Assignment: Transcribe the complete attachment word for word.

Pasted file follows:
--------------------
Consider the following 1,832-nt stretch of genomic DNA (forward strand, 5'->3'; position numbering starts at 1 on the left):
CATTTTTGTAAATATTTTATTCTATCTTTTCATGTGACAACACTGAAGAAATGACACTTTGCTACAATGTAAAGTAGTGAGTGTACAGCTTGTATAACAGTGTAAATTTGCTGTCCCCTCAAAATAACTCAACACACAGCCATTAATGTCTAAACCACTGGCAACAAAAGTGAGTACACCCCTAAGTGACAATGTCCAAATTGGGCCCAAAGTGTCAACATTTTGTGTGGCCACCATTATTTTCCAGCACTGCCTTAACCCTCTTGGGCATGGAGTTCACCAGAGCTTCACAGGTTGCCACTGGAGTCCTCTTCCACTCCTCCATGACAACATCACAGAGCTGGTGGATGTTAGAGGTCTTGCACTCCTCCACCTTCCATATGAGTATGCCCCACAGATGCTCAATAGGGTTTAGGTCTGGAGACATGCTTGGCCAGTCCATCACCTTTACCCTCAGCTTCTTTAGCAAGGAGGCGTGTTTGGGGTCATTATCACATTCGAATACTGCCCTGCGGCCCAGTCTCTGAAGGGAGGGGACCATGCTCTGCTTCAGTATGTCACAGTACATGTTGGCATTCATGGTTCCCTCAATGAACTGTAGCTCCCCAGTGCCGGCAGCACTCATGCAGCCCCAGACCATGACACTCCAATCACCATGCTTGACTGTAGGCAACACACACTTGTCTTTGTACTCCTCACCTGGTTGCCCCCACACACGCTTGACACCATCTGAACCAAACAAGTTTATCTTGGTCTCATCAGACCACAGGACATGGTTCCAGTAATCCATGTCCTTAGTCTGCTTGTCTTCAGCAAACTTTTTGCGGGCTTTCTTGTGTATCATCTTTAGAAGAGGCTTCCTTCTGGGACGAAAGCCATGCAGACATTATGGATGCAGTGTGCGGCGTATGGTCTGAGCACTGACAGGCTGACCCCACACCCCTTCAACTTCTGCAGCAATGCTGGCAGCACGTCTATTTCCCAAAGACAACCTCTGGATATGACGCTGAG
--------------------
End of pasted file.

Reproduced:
Consider the following 1,832-nt stretch of genomic DNA (forward strand, 5'->3'; position numbering starts at 1 on the left):
CATTTTTGTAAATATTTTATTCTATCTTTTCATGTGACAACACTGAAGAAATGACACTTTGCTACAATGTAAAGTAGTGAGTGTACAGCTTGTATAACAGTGTAAATTTGCTGTCCCCTCAAAATAACTCAACACACAGCCATTAATGTCTAAACCACTGGCAACAAAAGTGAGTACACCCCTAAGTGACAATGTCCAAATTGGGCCCAAAGTGTCAACATTTTGTGTGGCCACCATTATTTTCCAGCACTGCCTTAACCCTCTTGGGCATGGAGTTCACCAGAGCTTCACAGGTTGCCACTGGAGTCCTCTTCCACTCCTCCATGACAACATCACAGAGCTGGTGGATGTTAGAGGTCTTGCACTCCTCCACCTTCCATATGAGTATGCCCCACAGATGCTCAATAGGGTTTAGGTCTGGAGACATGCTTGGCCAGTCCATCACCTTTACCCTCAGCTTCTTTAGCAAGGAGGCGTGTTTGGGGTCATTATCACATTCGAATACTGCCCTGCGGCCCAGTCTCTGAAGGGAGGGGACCATGCTCTGCTTCAGTATGTCACAGTACATGTTGGCATTCATGGTTCCCTCAATGAACTGTAGCTCCCCAGTGCCGGCAGCACTCATGCAGCCCCAGACCATGACACTCCAATCACCATGCTTGACTGTAGGCAACACACACTTGTCTTTGTACTCCTCACCTGGTTGCCCCCACACACGCTTGACACCATCTGAACCAAACAAGTTTATCTTGGTCTCATCAGACCACAGGACATGGTTCCAGTAATCCATGTCCTTAGTCTGCTTGTCTTCAGCAAACTTTTTGCGGGCTTTCTTGTGTATCATCTTTAGAAGAGGCTTCCTTCTGGGACGAAAGCCATGCAGACATTATGGATGCAGTGTGCGGCGTATGGTCTGAGCACTGACAGGCTGACCCCACACCCCTTCAACTTCTGCAGCAATGCTGGCAGCACGTCTATTTCCCAAAGACAACCTCTGGATATGACGCTGAG